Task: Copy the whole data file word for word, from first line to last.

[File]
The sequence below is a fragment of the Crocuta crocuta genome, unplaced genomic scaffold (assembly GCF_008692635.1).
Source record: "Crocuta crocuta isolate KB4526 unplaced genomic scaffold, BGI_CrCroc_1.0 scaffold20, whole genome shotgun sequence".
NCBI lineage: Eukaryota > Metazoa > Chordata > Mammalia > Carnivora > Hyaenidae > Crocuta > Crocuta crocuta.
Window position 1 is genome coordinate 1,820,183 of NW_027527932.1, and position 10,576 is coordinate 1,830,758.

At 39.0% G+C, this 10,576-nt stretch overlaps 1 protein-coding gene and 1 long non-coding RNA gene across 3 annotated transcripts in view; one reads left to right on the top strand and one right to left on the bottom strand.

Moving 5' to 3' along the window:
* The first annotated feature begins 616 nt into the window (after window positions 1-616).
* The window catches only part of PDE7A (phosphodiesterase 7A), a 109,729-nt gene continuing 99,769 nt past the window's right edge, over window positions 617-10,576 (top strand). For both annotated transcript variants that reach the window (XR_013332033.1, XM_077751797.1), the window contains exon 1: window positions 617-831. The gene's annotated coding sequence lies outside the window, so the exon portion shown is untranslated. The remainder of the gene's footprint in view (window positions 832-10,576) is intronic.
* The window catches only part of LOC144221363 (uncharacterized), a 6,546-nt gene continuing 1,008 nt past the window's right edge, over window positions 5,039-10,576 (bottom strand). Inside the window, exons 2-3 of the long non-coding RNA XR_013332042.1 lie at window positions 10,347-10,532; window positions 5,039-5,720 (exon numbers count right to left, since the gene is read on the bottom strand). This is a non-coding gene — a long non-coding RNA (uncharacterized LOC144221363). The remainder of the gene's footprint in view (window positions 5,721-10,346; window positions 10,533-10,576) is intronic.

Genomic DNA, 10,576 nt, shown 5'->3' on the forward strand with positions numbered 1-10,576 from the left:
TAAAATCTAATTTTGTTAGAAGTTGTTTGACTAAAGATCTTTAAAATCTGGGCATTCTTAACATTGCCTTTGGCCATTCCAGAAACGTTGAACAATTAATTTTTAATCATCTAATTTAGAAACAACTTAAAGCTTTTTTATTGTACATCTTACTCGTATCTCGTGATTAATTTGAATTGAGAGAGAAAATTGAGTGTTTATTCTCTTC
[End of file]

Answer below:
The sequence below is a fragment of the Crocuta crocuta genome, unplaced genomic scaffold (assembly GCF_008692635.1).
Source record: "Crocuta crocuta isolate KB4526 unplaced genomic scaffold, BGI_CrCroc_1.0 scaffold20, whole genome shotgun sequence".
NCBI lineage: Eukaryota > Metazoa > Chordata > Mammalia > Carnivora > Hyaenidae > Crocuta > Crocuta crocuta.
Window position 1 is genome coordinate 1,820,183 of NW_027527932.1, and position 10,576 is coordinate 1,830,758.

At 39.0% G+C, this 10,576-nt stretch overlaps 1 protein-coding gene and 1 long non-coding RNA gene across 3 annotated transcripts in view; one reads left to right on the top strand and one right to left on the bottom strand.

Moving 5' to 3' along the window:
* The first annotated feature begins 616 nt into the window (after window positions 1-616).
* The window catches only part of PDE7A (phosphodiesterase 7A), a 109,729-nt gene continuing 99,769 nt past the window's right edge, over window positions 617-10,576 (top strand). For both annotated transcript variants that reach the window (XR_013332033.1, XM_077751797.1), the window contains exon 1: window positions 617-831. The gene's annotated coding sequence lies outside the window, so the exon portion shown is untranslated. The remainder of the gene's footprint in view (window positions 832-10,576) is intronic.
* The window catches only part of LOC144221363 (uncharacterized), a 6,546-nt gene continuing 1,008 nt past the window's right edge, over window positions 5,039-10,576 (bottom strand). Inside the window, exons 2-3 of the long non-coding RNA XR_013332042.1 lie at window positions 10,347-10,532; window positions 5,039-5,720 (exon numbers count right to left, since the gene is read on the bottom strand). This is a non-coding gene — a long non-coding RNA (uncharacterized LOC144221363). The remainder of the gene's footprint in view (window positions 5,721-10,346; window positions 10,533-10,576) is intronic.

Genomic DNA, 10,576 nt, shown 5'->3' on the forward strand with positions numbered 1-10,576 from the left:
TAAAATCTAATTTTGTTAGAAGTTGTTTGACTAAAGATCTTTAAAATCTGGGCATTCTTAACATTGCCTTTGGCCATTCCAGAAACGTTGAACAATTAATTTTTAATCATCTAATTTAGAAACAACTTAAAGCTTTTTTATTGTACATCTTACTCGTATCTCGTGATTAATTTGAATTGAGAGAGAAAATTGAGTGTTTATTCTCTTC